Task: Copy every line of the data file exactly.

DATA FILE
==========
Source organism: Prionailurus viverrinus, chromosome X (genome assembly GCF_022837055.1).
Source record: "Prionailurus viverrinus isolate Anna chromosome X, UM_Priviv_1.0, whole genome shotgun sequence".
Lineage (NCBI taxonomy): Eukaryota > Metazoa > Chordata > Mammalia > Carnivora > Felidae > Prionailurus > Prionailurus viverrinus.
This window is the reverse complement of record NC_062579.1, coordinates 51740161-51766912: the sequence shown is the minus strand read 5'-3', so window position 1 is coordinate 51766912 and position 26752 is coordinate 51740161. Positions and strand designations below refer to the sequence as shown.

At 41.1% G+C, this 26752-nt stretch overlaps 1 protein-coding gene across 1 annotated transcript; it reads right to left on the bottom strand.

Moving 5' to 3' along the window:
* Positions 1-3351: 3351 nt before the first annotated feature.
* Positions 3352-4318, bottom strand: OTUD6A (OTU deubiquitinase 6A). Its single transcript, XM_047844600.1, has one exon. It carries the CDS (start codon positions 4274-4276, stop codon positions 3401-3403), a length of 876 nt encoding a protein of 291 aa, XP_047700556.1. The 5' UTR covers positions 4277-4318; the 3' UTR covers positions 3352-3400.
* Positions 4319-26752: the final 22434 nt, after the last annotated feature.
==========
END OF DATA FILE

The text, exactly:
Source organism: Prionailurus viverrinus, chromosome X (genome assembly GCF_022837055.1).
Source record: "Prionailurus viverrinus isolate Anna chromosome X, UM_Priviv_1.0, whole genome shotgun sequence".
Lineage (NCBI taxonomy): Eukaryota > Metazoa > Chordata > Mammalia > Carnivora > Felidae > Prionailurus > Prionailurus viverrinus.
This window is the reverse complement of record NC_062579.1, coordinates 51740161-51766912: the sequence shown is the minus strand read 5'-3', so window position 1 is coordinate 51766912 and position 26752 is coordinate 51740161. Positions and strand designations below refer to the sequence as shown.

At 41.1% G+C, this 26752-nt stretch overlaps 1 protein-coding gene across 1 annotated transcript; it reads right to left on the bottom strand.

Moving 5' to 3' along the window:
* Positions 1-3351: 3351 nt before the first annotated feature.
* Positions 3352-4318, bottom strand: OTUD6A (OTU deubiquitinase 6A). Its single transcript, XM_047844600.1, has one exon. It carries the CDS (start codon positions 4274-4276, stop codon positions 3401-3403), a length of 876 nt encoding a protein of 291 aa, XP_047700556.1. The 5' UTR covers positions 4277-4318; the 3' UTR covers positions 3352-3400.
* Positions 4319-26752: the final 22434 nt, after the last annotated feature.